Hello CLang World!

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Hello CLang World!

David Zarzycki via cfe-dev
Hi, 

Er. Hello, I don't feel like I have any business being on a compiler mailing list but I've been driven here by desperation. Not that I don't want to be here, I just suck at C so it feels weird. 

Anywho, I like Lua. It's  a fun little language. The neat part is it's so small and customizable. On FreeBSD it's *super* easy to build. In fact, it's so easy a nicompoop like me has become the port maintainer for Lua (albeit with great heaps of help from someone else). 

Alas, on Windows, Lua is not so easy to build. I need to download a 20 GB Visual Studio or tear my hair out getting mingw set up. I have sometimes resorted to the Free VC++ Build Tools, but that's still 4GB to build Lua, which is.. er.. 402 KB. I also still need to do everything in DOS to get all the environment variables, or go through backflips trying to set up powershell to work with VC++.

So, many years ago I downloaded LLVM (clang 5.01) and tried to build Lua only to be stymied and then waylaid by life. I recently became interested in compilers on Windows again, spurred on by the discovery of the Embarcadero and Keil compilers, both built on clang. However, both licenses *explicitly* forbids my use case.

So, here I am. I just want to be able to build Lua easily on Windows, so I'm going to make my own compiler toolchain using clang and I'm going to include it in my binary Windows distribution of Lua. PERFECTLY logical. 

Anyway, you know how I said I suck at C? Well the thing that stymied me so many years ago - and has stymied me this very night and driven me insane enough to swear to almighty God that I'mna learn how to make a compiler - is that the Lua Makefile uses `ar` and there is no `ar` on Windows. Do I need ar (an archiver to build lib files) when I'm compiling on Windows with clang? Could someone help me build Lua on Windows with clang so I can start my lunatic journey into LLVM?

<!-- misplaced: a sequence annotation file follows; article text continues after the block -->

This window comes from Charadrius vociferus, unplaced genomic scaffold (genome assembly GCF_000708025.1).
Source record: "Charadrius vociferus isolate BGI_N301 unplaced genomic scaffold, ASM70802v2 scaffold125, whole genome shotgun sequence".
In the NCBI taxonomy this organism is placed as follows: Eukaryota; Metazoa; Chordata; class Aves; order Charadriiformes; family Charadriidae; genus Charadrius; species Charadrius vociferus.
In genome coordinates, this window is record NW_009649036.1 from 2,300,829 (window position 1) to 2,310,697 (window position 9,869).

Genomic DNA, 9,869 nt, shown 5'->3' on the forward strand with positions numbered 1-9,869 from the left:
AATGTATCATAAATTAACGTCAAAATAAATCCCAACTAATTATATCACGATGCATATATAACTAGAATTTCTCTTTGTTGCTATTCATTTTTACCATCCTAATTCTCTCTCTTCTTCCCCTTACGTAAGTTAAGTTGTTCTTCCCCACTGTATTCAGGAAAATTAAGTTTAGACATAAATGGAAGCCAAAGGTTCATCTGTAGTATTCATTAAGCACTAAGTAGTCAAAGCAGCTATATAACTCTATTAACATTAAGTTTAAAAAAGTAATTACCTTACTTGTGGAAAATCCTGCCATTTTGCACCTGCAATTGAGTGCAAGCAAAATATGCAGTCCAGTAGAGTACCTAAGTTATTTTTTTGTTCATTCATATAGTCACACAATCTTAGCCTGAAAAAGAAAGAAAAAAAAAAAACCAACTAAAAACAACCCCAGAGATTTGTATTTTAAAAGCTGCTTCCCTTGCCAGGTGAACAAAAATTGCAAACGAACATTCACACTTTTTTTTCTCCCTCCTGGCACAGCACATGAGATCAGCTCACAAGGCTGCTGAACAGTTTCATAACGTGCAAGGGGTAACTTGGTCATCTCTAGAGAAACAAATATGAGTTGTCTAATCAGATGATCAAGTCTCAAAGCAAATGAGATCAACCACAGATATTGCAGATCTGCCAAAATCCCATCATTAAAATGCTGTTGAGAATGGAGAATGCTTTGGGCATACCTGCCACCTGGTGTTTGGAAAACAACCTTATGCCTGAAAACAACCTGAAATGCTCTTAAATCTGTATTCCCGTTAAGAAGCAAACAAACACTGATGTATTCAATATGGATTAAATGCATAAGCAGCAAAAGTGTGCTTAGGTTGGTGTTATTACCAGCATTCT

Thanks, and nice meeting you all.

Russell Haley


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Re: Hello CLang World!

David Zarzycki via cfe-dev
On Windows lib files are typically made with a tool called lib which ships with Visual Studio.  Unlike ar, which outputs .a files, lib outputs .lib files.

It sounds like perhaps you need to modify the Makefile to not try to use ar on Windows, but to use lib instead.

On Thu, Jan 9, 2020 at 10:27 PM Russell Haley via cfe-dev <[hidden email]> wrote:
Hi, 

Er. Hello, I don't feel like I have any business being on a compiler mailing list but I've been driven here by desperation. Not that I don't want to be here, I just suck at C so it feels weird. 

Anywho, I like Lua. It's  a fun little language. The neat part is it's so small and customizable. On FreeBSD it's *super* easy to build. In fact, it's so easy a nicompoop like me has become the port maintainer for Lua (albeit with great heaps of help from someone else).